Quote Originally Posted by BethS View Post
What was in the original column that started all this? Does someone have a scan of it somewhere?
No, but I will type in excerpts from issue #200's article: "Resnick & Malzberg Dialogues: LX: Literary Ladies (Part 2)" which takes up eight full pages (I can't find issue #199 with part 1 at the moment).

All ellipses are theirs. Anything I left out is marked with <redacted>. All transcribing errors are my own.

At the very beginning of the article is one of those large-type excerpts in boxes, which I quote in full:

She was competent, unpretentious, and beauty pageant gorgeous ... as photographs make quite clear. Tell the succeeding generations all about her, please. -- Barry
(Note that "she" is never named in this extract.)

The article starts out as a straightforward nostalgic reminiscence. One page in Barry Malzberg brings up Beatrice Mahaffey:

[Barry Malzberg]

Almost synchronous with her [Catherine Tarrant's] entrance was that of Beatrice Mahaffey as Raymond Palmer's assistant editor when Palmer left Amazing to originate a series of his own magazines (beginning with Other Worlds) and I will leave it to you to introduce her; you knew her from the SF community of your early years and were, with so many, an admirer. She was competent, unpretentious, and beauty pageant gorgeous ... as photographs make quite clear. Tell succeeding generations all about her, please.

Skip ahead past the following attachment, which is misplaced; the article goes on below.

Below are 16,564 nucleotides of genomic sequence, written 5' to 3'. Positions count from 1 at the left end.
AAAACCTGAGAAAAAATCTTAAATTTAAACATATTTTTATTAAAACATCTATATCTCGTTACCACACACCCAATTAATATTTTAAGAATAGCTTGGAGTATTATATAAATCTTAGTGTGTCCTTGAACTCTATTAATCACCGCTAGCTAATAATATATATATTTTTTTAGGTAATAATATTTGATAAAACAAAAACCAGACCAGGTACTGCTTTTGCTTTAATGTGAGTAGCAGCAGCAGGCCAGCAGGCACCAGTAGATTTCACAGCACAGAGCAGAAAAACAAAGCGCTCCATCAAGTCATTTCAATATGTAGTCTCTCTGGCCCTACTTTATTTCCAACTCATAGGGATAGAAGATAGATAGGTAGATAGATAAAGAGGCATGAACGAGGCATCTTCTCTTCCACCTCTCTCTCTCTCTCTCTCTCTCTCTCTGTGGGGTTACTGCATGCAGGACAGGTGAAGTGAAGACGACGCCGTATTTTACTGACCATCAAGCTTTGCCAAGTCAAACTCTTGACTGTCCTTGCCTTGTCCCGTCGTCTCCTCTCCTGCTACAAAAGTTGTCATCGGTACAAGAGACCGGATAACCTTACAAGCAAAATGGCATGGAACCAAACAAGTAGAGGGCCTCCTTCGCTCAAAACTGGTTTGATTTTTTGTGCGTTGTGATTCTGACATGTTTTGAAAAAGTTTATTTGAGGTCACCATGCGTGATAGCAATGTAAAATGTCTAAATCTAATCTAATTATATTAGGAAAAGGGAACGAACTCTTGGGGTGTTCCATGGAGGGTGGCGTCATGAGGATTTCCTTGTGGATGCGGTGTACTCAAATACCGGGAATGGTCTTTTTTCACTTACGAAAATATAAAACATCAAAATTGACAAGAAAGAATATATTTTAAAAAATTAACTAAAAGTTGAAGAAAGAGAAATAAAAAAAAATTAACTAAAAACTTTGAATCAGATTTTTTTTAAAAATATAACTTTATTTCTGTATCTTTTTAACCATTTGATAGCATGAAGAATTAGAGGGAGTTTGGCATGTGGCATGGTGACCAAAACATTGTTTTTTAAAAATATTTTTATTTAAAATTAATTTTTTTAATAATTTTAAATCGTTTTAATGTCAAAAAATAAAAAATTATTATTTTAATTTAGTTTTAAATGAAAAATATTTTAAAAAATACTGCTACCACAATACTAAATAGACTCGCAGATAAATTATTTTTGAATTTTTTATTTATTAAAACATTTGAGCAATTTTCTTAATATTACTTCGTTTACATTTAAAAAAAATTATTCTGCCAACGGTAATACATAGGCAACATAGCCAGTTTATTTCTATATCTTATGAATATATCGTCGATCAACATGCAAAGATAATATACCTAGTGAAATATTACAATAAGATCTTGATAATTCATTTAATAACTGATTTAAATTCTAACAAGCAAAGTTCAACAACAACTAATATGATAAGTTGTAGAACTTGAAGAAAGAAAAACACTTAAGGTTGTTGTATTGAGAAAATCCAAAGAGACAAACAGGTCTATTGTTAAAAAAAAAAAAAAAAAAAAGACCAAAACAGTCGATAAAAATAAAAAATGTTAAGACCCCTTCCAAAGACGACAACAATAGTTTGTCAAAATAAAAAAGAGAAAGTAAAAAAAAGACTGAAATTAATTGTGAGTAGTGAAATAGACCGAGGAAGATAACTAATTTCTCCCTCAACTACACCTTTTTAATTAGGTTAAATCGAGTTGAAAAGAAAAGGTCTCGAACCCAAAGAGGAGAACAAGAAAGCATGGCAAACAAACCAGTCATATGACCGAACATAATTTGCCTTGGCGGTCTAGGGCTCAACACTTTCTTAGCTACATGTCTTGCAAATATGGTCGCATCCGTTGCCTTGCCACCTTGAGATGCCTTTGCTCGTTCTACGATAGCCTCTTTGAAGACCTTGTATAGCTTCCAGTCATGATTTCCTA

Ah, Bea Mahaffey...

She was the only pro I knew in Cincinnati when we moved here from the Chicago area more than a third of a century ago. She was incredibly generous with her time and reminiscences, and I spent a lot of time with her, on the phone and in person, duting the first few months when I was learning my way around town.

Anyone who's seen photos of Bea from the 1950s knows she was a knockout as a young woman.

<four paragraphs with a possibly apocryphal story about Isaac Asimov redacted>

Another story is from nonagenarian Margaret Keiffer, who lives just a couple of miles from us. She's the widow of super-fan Don Ford, who ran the 1949 Worldcon, and founded both Midwestcon and First Fandom. Don also created CFG (the Cincinnati Fantasy Group), the venerable local club to which Carol and I belong. According to Margaret, during its first few years of existence CFG was populated exclusively by men. Then Bea joined. Then the members' wives got a look at Bea in her swimsuit at the 1950 Midwestcon. Then the club's makeup changed to the 50% men and 50% women that has existed ever since.
There may be more that I missed. The article goes on for six more pages.

I note that jealousy is slyly ascribed as the motivation of the women who joined the fan club rather than the possibility that women joined because they saw a woman was a member and so realized that they might be allowed.